As I wind down my time here in Kenya, I am proud of the work Bridge International Academies is doing and the impact we are having on informal settlements and poor communities.  Bridge has the potential to create a minimum standard of education for every child in the world that is much higher than it is today.  Hands-down, it is the most innovative company in the education space at the base of the pyramid and has created a model that will be studied and replicated by organizations across the world.  I will be sad to leave, but I am optimistic that the company will change the world.  Loyal readers know that a cynic like me is hesitant to use that expression for anything.  Mine has been an exciting and meaningful experience, and the trip yesterday really drove that point home.

Here are some of the photos of the trip:

Develop Economies Music Recommendation

Burma Finally Opens Up

For months – no, years – Develop Economies has been shouting it from the rooftops.  From a foreign policy perspective, the strategic value of Burma is undeniable.  It is the only country in the world (besides Pakistan, which is strategic for different reasons) that shares a border with three of the four BRIC countries (Russia, India, and China).  But now, in light of several major non-symbolic gestures by the ruling military junta in Burma, the U.S is finally dropping its ideological opposition to an incomplete democracy and, as of a few days ago, has decided to ease sanctions on the country.

A foreign policy piece from the New York Times explains the decision:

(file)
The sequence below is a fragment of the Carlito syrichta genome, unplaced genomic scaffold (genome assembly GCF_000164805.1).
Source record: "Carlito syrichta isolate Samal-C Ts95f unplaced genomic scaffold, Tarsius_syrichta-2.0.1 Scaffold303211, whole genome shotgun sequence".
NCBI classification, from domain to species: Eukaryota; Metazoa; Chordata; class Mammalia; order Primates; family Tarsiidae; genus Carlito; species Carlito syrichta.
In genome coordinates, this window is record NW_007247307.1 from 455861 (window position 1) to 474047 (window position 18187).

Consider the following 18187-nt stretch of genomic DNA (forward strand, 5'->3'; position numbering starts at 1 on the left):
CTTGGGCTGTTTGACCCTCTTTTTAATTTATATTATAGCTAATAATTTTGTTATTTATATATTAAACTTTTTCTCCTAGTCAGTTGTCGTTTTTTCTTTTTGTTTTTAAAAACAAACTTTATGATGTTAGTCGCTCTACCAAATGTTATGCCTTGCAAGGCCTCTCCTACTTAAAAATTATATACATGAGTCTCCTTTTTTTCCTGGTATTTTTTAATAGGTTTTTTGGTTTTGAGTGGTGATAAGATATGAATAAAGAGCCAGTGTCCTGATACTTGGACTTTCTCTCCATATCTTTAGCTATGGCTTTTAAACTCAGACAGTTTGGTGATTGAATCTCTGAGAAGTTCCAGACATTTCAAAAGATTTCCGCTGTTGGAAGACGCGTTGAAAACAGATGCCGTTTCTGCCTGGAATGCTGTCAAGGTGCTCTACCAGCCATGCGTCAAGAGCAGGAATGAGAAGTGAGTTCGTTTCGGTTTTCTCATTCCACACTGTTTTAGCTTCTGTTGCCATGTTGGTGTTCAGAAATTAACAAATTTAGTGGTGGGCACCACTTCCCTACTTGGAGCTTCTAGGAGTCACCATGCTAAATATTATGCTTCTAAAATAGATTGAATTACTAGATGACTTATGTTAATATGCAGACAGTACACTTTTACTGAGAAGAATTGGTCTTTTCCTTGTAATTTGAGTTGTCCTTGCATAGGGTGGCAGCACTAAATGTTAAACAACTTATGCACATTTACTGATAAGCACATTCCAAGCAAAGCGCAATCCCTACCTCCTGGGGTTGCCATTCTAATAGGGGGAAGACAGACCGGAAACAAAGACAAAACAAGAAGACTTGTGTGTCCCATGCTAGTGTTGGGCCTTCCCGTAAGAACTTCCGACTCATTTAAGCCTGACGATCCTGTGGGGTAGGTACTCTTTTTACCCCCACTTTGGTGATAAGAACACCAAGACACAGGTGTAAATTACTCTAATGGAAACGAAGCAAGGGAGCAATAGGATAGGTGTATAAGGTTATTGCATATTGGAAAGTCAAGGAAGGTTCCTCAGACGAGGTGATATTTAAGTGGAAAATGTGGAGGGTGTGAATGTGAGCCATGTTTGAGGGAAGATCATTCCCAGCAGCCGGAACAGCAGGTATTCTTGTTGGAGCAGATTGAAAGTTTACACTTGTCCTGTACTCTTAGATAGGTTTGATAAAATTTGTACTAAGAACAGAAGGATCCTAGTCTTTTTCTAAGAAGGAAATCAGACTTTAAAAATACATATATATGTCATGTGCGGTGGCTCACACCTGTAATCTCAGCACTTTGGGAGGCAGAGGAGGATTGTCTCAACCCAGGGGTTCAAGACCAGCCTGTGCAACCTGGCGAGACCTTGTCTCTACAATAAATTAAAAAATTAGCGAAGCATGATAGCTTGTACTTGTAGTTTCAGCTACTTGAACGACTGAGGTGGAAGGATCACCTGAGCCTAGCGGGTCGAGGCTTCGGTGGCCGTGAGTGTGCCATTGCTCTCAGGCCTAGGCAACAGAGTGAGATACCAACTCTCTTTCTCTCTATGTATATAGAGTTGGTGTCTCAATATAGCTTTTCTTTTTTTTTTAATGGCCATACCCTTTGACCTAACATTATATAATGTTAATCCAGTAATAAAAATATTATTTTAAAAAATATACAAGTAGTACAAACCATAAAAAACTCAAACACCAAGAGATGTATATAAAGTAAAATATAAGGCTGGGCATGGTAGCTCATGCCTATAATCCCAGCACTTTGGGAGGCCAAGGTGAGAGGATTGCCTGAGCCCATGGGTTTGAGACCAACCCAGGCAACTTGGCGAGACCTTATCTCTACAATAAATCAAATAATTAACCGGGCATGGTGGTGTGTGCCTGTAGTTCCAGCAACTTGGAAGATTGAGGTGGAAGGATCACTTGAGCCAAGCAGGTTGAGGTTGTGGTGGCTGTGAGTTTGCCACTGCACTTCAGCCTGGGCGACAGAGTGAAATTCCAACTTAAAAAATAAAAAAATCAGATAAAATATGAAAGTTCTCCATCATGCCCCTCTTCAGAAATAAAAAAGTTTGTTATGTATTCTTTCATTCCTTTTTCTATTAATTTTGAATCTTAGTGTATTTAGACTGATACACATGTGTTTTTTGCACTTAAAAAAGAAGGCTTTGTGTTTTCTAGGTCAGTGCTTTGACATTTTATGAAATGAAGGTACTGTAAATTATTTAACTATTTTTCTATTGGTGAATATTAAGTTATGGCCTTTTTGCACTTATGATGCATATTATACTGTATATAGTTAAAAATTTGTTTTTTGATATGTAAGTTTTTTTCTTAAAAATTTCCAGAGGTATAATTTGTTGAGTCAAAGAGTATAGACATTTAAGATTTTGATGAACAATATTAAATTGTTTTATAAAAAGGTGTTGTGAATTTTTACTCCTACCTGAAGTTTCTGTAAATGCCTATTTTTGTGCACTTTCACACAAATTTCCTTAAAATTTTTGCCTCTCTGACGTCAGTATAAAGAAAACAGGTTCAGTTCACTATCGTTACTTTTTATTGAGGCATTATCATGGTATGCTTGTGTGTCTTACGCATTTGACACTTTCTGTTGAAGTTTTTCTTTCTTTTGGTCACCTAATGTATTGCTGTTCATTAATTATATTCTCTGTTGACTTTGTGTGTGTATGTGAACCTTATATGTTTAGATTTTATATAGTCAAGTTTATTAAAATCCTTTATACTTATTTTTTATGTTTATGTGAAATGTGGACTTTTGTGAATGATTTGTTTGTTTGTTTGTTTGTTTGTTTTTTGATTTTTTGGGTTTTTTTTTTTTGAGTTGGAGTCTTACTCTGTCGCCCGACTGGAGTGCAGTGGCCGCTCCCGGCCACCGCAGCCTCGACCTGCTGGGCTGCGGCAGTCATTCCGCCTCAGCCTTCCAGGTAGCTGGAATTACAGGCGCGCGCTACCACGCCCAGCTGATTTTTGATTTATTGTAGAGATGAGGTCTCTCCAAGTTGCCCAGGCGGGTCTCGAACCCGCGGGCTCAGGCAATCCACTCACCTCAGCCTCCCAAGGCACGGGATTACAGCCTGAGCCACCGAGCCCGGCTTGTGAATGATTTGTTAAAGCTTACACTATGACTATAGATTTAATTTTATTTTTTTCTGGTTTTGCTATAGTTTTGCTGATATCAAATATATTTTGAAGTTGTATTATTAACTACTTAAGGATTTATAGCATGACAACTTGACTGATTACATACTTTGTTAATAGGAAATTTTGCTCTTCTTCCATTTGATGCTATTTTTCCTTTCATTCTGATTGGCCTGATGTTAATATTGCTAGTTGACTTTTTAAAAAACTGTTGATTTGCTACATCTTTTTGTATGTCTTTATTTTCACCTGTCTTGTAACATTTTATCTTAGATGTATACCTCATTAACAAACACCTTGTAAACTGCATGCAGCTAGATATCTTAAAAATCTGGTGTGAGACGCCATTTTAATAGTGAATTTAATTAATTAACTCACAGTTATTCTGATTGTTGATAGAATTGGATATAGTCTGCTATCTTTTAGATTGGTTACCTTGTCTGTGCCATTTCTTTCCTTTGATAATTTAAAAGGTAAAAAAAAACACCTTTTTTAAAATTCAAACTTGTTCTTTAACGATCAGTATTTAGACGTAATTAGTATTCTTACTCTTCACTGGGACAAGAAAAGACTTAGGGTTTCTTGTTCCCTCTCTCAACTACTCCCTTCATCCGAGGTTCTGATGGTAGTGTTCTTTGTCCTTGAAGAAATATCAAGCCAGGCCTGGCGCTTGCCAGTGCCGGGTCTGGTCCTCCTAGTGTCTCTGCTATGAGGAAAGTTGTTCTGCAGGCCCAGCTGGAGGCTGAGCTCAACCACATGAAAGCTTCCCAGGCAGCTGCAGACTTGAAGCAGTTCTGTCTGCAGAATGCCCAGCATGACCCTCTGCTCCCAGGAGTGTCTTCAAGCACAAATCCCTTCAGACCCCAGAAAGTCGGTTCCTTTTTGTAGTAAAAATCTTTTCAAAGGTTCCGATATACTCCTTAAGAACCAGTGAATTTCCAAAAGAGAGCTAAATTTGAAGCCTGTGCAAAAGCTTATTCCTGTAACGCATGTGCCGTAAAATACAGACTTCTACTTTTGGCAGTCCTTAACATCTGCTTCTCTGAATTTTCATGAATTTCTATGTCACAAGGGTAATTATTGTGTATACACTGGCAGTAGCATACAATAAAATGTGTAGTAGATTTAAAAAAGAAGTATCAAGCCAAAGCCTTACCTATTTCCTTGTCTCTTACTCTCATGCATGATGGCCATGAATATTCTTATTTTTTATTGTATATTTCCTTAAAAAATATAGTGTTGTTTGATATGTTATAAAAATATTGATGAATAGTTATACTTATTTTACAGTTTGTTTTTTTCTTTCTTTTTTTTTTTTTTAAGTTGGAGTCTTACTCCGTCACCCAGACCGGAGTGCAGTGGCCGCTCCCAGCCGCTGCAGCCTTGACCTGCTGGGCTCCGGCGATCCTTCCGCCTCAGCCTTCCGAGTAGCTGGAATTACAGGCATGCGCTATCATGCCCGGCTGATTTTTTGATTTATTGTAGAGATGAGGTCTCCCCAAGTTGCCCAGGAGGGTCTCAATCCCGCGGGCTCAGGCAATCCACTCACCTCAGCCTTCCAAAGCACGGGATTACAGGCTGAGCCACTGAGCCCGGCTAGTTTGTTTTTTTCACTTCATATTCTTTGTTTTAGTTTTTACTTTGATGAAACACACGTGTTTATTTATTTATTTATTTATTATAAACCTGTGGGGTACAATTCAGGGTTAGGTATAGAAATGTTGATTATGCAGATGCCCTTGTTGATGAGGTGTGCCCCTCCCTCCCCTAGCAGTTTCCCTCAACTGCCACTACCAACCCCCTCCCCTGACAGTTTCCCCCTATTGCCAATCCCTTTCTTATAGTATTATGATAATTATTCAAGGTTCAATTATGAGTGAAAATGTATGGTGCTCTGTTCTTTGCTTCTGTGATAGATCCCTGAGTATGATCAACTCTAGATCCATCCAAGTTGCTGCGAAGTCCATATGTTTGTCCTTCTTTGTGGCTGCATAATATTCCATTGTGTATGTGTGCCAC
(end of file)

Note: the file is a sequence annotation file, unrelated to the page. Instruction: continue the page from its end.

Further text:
As Myanmar loosens the grip of decades of military dictatorship and improves ties with the United States, China fears a threat to a strategic partnership that offers access to the Indian Ocean and a long-sought shortcut for oil deliveries from the Middle East.

With the United States reasserting itself in Asia, and an emboldened China projecting military and economic power as never before, each side is doing whatever it can to gain the favor of economically struggling, strategically placed Myanmar.

The Obama administration would like a swift foreign policy success in an election year. Having another country move from dictatorship toward democracy on Mr. Obama’s watch would be a political achievement; having a friendly country on China’s border would be a strategic one.

Before, the United States and, specifically, the Obama administration were hamstringed from extending an open hand completely by serious economic sanctions on the government.  These sanctions really only hurt the people of Myanmar, as other countries – specifically China, South Korea, and even France – had major natural resource deals in place that lined the pockets and secured the ruling position of the military elite.  Now that they have been lifted – or are at least close to being lifted – the U.S. can start to influence the country in a way never before possible.

The opportunity to guide a high-potential country with major strategic geographical interest in a region where the U.S. has had declining influence over the past decade is exciting indeed.   And, not to mention, the real beneficiaries of this opening up will be the people of Myanmar, who will be exposed to another world, both socially and economically.